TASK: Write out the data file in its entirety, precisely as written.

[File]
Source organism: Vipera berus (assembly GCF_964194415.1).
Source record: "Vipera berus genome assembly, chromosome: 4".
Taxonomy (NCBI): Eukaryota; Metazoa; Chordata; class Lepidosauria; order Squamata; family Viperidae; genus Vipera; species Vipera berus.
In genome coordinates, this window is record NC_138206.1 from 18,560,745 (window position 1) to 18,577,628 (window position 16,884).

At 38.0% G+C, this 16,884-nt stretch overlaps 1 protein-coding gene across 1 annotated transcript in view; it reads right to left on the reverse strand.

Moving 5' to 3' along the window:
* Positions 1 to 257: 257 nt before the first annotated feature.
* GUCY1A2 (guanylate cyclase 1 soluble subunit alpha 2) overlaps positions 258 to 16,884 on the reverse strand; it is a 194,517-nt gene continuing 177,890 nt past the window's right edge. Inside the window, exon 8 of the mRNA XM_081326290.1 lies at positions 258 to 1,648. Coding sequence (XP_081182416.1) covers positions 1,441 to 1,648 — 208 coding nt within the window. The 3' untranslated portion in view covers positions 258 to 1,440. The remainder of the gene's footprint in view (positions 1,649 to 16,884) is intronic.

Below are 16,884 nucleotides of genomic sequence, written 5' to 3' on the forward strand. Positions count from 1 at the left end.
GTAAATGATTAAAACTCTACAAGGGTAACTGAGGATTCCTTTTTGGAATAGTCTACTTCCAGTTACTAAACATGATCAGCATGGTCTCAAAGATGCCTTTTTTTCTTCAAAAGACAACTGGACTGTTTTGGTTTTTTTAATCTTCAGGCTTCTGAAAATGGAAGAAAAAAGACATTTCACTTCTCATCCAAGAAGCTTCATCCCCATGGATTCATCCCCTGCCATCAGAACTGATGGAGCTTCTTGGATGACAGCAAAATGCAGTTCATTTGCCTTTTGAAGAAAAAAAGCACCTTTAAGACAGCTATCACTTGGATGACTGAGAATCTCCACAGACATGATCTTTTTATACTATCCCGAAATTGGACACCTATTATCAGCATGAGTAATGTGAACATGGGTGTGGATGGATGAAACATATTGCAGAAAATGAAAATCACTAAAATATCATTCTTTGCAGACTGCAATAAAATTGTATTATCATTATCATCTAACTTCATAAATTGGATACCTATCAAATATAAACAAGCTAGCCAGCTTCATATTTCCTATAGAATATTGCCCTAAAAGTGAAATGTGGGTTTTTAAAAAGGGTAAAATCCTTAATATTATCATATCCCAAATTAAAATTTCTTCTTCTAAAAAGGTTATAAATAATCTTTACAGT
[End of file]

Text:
Source organism: Vipera berus (assembly GCF_964194415.1).
Source record: "Vipera berus genome assembly, chromosome: 4".
Taxonomy (NCBI): Eukaryota; Metazoa; Chordata; class Lepidosauria; order Squamata; family Viperidae; genus Vipera; species Vipera berus.
In genome coordinates, this window is record NC_138206.1 from 18,560,745 (window position 1) to 18,577,628 (window position 16,884).

At 38.0% G+C, this 16,884-nt stretch overlaps 1 protein-coding gene across 1 annotated transcript in view; it reads right to left on the reverse strand.

Moving 5' to 3' along the window:
* Positions 1 to 257: 257 nt before the first annotated feature.
* GUCY1A2 (guanylate cyclase 1 soluble subunit alpha 2) overlaps positions 258 to 16,884 on the reverse strand; it is a 194,517-nt gene continuing 177,890 nt past the window's right edge. Inside the window, exon 8 of the mRNA XM_081326290.1 lies at positions 258 to 1,648. Coding sequence (XP_081182416.1) covers positions 1,441 to 1,648 — 208 coding nt within the window. The 3' untranslated portion in view covers positions 258 to 1,440. The remainder of the gene's footprint in view (positions 1,649 to 16,884) is intronic.

Below are 16,884 nucleotides of genomic sequence, written 5' to 3' on the forward strand. Positions count from 1 at the left end.
GTAAATGATTAAAACTCTACAAGGGTAACTGAGGATTCCTTTTTGGAATAGTCTACTTCCAGTTACTAAACATGATCAGCATGGTCTCAAAGATGCCTTTTTTTCTTCAAAAGACAACTGGACTGTTTTGGTTTTTTTAATCTTCAGGCTTCTGAAAATGGAAGAAAAAAGACATTTCACTTCTCATCCAAGAAGCTTCATCCCCATGGATTCATCCCCTGCCATCAGAACTGATGGAGCTTCTTGGATGACAGCAAAATGCAGTTCATTTGCCTTTTGAAGAAAAAAAGCACCTTTAAGACAGCTATCACTTGGATGACTGAGAATCTCCACAGACATGATCTTTTTATACTATCCCGAAATTGGACACCTATTATCAGCATGAGTAATGTGAACATGGGTGTGGATGGATGAAACATATTGCAGAAAATGAAAATCACTAAAATATCATTCTTTGCAGACTGCAATAAAATTGTATTATCATTATCATCTAACTTCATAAATTGGATACCTATCAAATATAAACAAGCTAGCCAGCTTCATATTTCCTATAGAATATTGCCCTAAAAGTGAAATGTGGGTTTTTAAAAAGGGTAAAATCCTTAATATTATCATATCCCAAATTAAAATTTCTTCTTCTAAAAAGGTTATAAATAATCTTTACAGT